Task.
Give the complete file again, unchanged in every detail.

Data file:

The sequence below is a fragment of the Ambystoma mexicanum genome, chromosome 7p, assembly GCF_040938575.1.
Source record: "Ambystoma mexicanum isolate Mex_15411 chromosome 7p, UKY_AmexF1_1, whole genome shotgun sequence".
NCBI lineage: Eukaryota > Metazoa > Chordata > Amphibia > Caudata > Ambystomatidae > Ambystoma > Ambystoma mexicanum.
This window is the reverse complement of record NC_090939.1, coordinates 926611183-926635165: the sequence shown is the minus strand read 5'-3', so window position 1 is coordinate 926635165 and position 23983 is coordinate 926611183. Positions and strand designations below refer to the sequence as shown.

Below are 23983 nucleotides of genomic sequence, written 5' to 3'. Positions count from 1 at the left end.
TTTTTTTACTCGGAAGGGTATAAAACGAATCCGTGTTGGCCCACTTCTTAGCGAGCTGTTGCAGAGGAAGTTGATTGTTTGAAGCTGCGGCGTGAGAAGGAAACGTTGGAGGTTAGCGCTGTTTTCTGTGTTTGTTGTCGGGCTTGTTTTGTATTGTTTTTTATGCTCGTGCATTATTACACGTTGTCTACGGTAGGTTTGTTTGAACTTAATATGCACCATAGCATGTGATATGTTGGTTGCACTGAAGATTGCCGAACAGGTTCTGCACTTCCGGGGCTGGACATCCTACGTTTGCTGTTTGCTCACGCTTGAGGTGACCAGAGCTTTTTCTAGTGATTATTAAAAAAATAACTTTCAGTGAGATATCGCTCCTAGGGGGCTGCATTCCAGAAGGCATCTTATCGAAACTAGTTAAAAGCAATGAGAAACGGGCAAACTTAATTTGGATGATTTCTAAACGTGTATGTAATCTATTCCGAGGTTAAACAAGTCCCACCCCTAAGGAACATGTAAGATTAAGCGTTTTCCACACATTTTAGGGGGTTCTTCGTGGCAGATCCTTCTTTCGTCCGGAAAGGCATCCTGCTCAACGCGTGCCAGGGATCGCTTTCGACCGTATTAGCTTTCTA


The sequence below is a fragment of the Ambystoma mexicanum genome, chromosome 7p, assembly GCF_040938575.1.
Source record: "Ambystoma mexicanum isolate Mex_15411 chromosome 7p, UKY_AmexF1_1, whole genome shotgun sequence".
NCBI lineage: Eukaryota > Metazoa > Chordata > Amphibia > Caudata > Ambystomatidae > Ambystoma > Ambystoma mexicanum.
This window is the reverse complement of record NC_090939.1, coordinates 926611183-926635165: the sequence shown is the minus strand read 5'-3', so window position 1 is coordinate 926635165 and position 23983 is coordinate 926611183. Positions and strand designations below refer to the sequence as shown.

Below are 23983 nucleotides of genomic sequence, written 5' to 3'. Positions count from 1 at the left end.
TTTTTTTACTCGGAAGGGTATAAAACGAATCCGTGTTGGCCCACTTCTTAGCGAGCTGTTGCAGAGGAAGTTGATTGTTTGAAGCTGCGGCGTGAGAAGGAAACGTTGGAGGTTAGCGCTGTTTTCTGTGTTTGTTGTCGGGCTTGTTTTGTATTGTTTTTTATGCTCGTGCATTATTACACGTTGTCTACGGTAGGTTTGTTTGAACTTAATATGCACCATAGCATGTGATATGTTGGTTGCACTGAAGATTGCCGAACAGGTTCTGCACTTCCGGGGCTGGACATCCTACGTTTGCTGTTTGCTCACGCTTGAGGTGACCAGAGCTTTTTCTAGTGATTATTAAAAAAATAACTTTCAGTGAGATATCGCTCCTAGGGGGCTGCATTCCAGAAGGCATCTTATCGAAACTAGTTAAAAGCAATGAGAAACGGGCAAACTTAATTTGGATGATTTCTAAACGTGTATGTAATCTATTCCGAGGTTAAACAAGTCCCACCCCTAAGGAACATGTAAGATTAAGCGTTTTCCACACATTTTAGGGGGTTCTTCGTGGCAGATCCTTCTTTCGTCCGGAAAGGCATCCTGCTCAACGCGTGCCAGGGATCGCTTTCGACCGTATTAGCTTTCTA